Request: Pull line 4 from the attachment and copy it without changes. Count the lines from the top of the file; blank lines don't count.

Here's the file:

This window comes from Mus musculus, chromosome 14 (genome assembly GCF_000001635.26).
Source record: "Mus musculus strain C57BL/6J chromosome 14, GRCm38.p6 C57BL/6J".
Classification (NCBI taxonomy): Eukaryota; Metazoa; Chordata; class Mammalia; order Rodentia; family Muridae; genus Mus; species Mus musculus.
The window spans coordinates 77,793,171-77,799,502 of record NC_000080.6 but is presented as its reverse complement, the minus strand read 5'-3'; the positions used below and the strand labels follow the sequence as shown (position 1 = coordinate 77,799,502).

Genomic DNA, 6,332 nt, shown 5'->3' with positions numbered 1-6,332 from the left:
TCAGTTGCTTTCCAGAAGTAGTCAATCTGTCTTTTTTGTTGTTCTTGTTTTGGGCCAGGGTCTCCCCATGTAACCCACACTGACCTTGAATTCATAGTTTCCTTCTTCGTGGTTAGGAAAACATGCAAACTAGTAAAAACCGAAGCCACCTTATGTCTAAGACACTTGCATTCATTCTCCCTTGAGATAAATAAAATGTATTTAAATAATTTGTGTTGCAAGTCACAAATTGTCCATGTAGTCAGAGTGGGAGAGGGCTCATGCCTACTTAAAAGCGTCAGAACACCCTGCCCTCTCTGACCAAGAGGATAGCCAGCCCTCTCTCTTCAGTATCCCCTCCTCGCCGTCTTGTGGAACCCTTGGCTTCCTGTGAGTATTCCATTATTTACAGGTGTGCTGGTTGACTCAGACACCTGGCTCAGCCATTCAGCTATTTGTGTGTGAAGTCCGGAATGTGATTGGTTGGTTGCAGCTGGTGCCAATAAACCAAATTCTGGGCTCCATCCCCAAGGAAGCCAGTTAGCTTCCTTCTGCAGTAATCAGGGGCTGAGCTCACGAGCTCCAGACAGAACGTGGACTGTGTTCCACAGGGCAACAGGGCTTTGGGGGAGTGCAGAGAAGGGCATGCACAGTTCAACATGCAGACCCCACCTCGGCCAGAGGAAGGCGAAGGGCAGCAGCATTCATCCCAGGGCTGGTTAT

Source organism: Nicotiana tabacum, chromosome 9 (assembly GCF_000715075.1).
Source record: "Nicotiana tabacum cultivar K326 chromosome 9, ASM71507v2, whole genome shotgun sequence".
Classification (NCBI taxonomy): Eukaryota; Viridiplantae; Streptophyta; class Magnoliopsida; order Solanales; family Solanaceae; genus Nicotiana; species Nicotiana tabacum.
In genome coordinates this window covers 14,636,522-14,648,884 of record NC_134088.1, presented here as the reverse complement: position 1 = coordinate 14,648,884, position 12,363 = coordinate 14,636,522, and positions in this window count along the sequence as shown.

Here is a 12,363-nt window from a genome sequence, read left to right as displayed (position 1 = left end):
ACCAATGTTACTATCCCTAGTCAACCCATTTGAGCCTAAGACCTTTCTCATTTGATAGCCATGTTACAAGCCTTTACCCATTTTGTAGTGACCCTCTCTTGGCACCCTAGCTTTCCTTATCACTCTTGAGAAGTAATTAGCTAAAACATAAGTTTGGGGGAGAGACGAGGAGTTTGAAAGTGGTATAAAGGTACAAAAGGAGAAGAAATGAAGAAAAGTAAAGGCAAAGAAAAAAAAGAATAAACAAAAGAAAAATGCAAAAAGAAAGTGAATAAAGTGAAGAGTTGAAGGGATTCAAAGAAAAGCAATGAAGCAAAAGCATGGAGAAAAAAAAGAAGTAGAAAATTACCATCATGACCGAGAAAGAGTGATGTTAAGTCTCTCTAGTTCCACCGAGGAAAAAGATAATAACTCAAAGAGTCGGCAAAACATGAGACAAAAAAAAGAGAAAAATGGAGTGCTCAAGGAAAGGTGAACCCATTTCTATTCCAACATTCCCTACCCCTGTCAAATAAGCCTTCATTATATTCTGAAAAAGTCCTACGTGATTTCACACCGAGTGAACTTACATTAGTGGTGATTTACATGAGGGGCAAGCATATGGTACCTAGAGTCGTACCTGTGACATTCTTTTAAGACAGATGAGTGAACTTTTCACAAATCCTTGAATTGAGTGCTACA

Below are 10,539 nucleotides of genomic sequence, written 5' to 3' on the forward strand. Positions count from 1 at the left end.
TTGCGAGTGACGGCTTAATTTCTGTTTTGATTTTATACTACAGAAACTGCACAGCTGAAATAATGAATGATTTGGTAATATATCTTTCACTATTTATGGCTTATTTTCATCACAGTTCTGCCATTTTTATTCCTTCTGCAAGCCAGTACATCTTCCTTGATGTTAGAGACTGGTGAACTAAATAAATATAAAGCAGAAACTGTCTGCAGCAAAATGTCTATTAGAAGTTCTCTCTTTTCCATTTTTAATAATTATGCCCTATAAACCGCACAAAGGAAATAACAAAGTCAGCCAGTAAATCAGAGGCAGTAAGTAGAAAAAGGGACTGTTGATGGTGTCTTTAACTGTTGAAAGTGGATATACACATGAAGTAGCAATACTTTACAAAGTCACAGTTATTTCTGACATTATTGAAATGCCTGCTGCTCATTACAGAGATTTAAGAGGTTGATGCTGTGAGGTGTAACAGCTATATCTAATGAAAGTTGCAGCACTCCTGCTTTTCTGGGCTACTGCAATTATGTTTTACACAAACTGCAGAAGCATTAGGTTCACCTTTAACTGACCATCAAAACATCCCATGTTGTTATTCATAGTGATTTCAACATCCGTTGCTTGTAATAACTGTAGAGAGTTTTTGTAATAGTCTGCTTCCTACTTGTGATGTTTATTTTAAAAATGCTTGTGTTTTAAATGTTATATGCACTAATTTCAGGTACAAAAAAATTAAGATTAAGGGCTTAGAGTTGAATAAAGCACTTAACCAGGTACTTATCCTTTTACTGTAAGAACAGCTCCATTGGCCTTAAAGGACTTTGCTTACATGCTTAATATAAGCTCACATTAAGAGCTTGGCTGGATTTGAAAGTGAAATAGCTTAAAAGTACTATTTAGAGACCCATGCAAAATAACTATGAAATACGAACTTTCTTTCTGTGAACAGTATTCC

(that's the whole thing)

The window spans coordinates 77,793,171-77,799,502 of record NC_000080.6 but is presented as its reverse complement, the minus strand read 5'-3'; the positions used below and the strand labels follow the sequence as shown (position 1 = coordinate 77,799,502).